I think the Minister for Employment and Workplace Relations has got a lot more to do in speaking out to encourage and change culture than the kind of impression they give in bashing unions or supporting employers only in Question Time every day. I think it is quite easy for a Minister to use his or her position and leverage to bring about greater change, but if you are in a government which believes that everything is market-based, well you won't go after that change.
So, OK, we aren't necessarily going to go back and re-regulate in huge areas, but I think we are saying we are going to support more test cases; we are going to look at what we can do for work-based childcare; and we are going to encourage employers to come to the table so that we can create a climate for change that will happen more quickly.
What about that next step away from the workplace and into the family, and that old public-private dichotomy? Is there a role for the government in some way, to empower women not to be the prime person bearing that responsibility for children?
Overseas - at one extreme, Scandinavian governments have required men to share parenting. That is to actually, formally take legislated leave so that men take a share of the paternity leave or the parental leave, when the baby is new. I don't think that that would sit comfortably in the short term in Australia. I think that is a cultural change that is coming, but we are not there yet.
I prefer to see governments look at what is happening with outworkers, for example. Because that is where women are exploited in their homes. I'd like to see governments making sure that the structures are there for women to work more flexibly from home. And not just women in management. It's horses for courses obviously - and some jobs don't lend themselves to it, but I would like to see us, as a government, do more about the entitlements of casuals, and I think that goes into the home and into the workplace.
What do you think the single worst policy decision for women from the Howard Government has been?
That is a really hard question. There are so many of them, but I suppose it has to be the GST because of all of its ramifications. But you know the thing that really got me back when I left the Democrats, was the meanness - was the abolition of the dental hospitals. And the reality that in a country like Australia people on health cards couldn't get their teeth fixed. I just thought that was the symbol of mean spiritedness, and I wondered what on earth had gone wrong that in this pursuit of the bottom line you would do something like that to vulnerable people. I think that was despicable! I know there was a report out recently that showed that for many people that inability to afford to go to the dental hospital has remained a reality. It hasn't been picked up. Nobody's fixed it. I just think that was a terrible, terrible decision which came in their very first budget, and they are now reaping the consequences of that meanness of spirit.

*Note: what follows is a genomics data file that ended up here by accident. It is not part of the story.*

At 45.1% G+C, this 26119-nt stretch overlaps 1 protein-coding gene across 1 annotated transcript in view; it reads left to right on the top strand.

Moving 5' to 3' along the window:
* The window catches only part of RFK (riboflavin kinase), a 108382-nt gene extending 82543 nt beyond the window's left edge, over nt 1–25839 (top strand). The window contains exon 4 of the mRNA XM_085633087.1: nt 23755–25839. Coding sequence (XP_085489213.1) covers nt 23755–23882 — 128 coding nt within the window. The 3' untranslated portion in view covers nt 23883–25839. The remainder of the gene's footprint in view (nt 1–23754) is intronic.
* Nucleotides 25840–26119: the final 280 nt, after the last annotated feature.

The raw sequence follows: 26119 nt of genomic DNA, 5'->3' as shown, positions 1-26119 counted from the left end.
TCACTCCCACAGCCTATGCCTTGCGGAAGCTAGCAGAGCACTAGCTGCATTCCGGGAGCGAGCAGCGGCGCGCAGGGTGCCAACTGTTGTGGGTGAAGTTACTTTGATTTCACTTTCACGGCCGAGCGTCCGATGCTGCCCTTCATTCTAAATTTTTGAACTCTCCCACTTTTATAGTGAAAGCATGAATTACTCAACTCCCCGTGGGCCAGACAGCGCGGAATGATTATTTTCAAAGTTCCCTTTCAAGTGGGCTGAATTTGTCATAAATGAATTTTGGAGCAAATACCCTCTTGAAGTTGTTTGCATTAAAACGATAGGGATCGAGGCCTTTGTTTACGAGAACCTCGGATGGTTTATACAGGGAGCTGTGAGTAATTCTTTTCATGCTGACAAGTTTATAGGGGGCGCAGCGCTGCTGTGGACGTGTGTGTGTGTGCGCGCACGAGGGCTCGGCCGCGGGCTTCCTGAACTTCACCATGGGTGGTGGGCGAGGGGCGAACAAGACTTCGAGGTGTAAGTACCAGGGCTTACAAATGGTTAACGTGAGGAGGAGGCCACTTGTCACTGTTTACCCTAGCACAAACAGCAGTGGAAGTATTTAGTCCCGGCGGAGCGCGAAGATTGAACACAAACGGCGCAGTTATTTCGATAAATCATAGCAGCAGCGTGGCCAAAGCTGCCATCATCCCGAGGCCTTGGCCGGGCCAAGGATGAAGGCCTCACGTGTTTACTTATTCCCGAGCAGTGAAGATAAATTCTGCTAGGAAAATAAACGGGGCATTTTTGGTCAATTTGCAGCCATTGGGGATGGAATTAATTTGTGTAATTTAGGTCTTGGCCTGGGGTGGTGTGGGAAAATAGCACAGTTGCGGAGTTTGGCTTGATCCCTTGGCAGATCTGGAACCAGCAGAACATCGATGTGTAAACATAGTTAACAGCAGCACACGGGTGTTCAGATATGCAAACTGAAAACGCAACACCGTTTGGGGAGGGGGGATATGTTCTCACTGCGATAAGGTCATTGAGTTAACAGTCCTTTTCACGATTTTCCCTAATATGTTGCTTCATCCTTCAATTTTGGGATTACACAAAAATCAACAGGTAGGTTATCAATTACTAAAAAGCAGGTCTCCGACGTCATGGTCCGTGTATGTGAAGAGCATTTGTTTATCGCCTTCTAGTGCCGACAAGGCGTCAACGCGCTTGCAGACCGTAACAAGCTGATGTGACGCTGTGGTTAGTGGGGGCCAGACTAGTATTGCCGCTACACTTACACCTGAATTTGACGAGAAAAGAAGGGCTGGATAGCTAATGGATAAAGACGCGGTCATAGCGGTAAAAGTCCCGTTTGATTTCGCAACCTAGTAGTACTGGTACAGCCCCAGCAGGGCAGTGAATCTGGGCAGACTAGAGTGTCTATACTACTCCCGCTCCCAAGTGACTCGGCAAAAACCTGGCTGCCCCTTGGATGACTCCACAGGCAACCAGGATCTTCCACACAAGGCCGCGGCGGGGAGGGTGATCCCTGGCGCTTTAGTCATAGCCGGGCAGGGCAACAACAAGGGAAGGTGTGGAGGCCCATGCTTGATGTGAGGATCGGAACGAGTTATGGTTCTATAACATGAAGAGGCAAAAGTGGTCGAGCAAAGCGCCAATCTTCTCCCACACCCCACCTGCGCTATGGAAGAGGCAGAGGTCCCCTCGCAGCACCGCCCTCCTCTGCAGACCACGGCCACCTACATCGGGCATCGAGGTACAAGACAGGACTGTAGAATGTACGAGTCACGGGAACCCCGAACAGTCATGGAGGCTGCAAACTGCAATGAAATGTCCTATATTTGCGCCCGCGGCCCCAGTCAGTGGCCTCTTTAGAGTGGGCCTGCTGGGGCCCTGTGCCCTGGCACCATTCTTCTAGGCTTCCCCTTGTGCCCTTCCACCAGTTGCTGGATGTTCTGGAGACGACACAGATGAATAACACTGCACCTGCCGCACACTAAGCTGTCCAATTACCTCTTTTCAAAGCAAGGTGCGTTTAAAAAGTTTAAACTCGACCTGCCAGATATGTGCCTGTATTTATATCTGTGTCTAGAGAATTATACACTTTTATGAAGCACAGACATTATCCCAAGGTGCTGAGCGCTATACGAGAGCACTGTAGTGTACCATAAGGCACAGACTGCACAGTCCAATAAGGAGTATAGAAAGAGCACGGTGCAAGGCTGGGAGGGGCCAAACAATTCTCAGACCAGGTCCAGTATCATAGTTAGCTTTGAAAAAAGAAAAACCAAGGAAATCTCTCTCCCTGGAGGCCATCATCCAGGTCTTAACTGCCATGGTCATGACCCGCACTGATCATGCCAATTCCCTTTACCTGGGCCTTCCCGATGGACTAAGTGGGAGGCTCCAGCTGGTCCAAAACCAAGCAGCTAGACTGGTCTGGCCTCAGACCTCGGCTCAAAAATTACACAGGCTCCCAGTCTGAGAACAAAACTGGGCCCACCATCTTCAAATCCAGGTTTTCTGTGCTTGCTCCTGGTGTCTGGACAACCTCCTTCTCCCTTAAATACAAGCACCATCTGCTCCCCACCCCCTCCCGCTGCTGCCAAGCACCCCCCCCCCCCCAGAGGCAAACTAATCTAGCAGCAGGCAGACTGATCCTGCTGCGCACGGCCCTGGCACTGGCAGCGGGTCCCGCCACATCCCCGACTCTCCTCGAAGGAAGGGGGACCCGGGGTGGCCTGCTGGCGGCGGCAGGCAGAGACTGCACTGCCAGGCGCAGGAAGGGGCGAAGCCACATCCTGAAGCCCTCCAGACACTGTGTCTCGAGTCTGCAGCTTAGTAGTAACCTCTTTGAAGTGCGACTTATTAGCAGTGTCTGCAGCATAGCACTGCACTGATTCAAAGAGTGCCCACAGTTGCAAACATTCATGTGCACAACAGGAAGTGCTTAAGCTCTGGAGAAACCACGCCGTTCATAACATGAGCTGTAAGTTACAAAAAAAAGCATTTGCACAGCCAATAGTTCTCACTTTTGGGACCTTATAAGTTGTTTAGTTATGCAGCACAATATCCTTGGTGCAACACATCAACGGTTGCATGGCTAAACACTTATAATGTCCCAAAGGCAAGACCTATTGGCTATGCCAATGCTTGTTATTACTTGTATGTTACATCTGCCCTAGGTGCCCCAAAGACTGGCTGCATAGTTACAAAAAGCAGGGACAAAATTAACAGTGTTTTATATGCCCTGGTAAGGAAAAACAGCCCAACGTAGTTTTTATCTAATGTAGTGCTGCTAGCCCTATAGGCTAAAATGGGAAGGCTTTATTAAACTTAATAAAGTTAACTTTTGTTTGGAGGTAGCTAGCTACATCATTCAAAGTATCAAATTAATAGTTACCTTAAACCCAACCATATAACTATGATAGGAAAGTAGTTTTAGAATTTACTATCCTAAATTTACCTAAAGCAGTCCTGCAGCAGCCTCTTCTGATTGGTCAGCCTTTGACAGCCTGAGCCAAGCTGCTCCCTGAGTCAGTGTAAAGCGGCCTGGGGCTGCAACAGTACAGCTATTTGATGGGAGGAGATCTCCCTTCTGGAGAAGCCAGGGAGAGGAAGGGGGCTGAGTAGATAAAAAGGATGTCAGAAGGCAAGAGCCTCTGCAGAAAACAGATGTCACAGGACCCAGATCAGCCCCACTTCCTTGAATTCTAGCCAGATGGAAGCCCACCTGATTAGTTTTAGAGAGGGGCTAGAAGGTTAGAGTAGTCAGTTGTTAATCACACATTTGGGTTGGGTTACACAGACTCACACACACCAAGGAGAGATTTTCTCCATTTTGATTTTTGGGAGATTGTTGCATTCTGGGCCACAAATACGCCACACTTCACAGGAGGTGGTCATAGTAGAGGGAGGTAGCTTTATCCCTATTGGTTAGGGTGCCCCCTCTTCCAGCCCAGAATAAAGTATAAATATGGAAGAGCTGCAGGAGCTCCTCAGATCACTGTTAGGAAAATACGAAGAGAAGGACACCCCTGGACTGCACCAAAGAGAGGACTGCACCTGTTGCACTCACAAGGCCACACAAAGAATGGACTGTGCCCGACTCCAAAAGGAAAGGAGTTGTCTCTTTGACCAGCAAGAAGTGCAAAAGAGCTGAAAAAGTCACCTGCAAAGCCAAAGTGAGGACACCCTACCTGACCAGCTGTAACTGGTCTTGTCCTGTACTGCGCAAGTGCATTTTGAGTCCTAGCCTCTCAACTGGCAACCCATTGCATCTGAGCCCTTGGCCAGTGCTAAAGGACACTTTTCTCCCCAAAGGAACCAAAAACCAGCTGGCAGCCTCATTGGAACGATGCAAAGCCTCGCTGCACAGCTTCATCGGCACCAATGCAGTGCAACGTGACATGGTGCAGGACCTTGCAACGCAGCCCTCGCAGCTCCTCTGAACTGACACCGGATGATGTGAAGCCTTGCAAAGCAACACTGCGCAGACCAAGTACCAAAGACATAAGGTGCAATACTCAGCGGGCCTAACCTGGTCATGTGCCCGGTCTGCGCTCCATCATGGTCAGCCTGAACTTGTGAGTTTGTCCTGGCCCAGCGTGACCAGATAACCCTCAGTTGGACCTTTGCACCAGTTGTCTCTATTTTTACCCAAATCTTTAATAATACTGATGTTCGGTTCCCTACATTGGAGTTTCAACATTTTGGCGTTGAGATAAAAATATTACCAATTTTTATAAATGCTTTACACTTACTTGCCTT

Looking at Labor's side of the fence for a moment, as a relative newcomer, and I guess some would say an outsider to the ALP, how have you found the culture in its treatment of women?
Well I think that there is a lot more to be done.
There can be a bit of a blokey culture and as a women it can be easy to be excluded from that culture and often from the decision making process. I must say it is a culture that I am working hard to change.
What did they say to you before you came across?
Well people said to me:
"Labor is very bad with women in positions of power. They can cope with women at branch level, and back bench level, but they are not very good at accommodating women's views at the major levels where decisions are made."
What constructive changes do you think need to be done to minimise that?
It takes a huge reassessment by the men who run the Party. It takes a huge reassessment of the difference between their attitudes and the reality of the rest of the Australian population. I think Affirmative Action and Emily's List support have borne fruit. They have got women there in a bigger critical mass. I think that has been really important, but we are still only three voices on the front bench. We are not significantly represented I think in Labor campaign structures throughout the country, and I think we need to get a lot more serious about the image we present as a party because it is still predominantly masculine. And that is just so out of kilter with where Australian voters are - particularly women voters..
We have a similar issue in the union movement, still having that blokey public culture, and while it is easy to have a few figureheads that are women, translating it to the culture down the level is a really hard thing.
You do. We don't want to be figureheads. We just want to be there sharing the agenda setting where it is happening - and we are not. I think that is really, really short-sighted.
What about the role in the media? I know there was that bit in the paper today about your red dress photo. You have obviously spoken about this before, but do you think it is harder for women in politics to forge their own identities?
Yeah, it is. I don't think you are allowed to be yourself. Pauline Hansen is being allowed to be herself, which is quite interesting.
What is your take on Pauline, as a woman in politics?
I think Pauline is a mouthpiece for a wide range of issues about which people feel angry, and the fact that she is female contrasts with John Howard and Kim Beazley and she is not afraid to be herself including in her dress sense. A lot of people find that hard to deal with.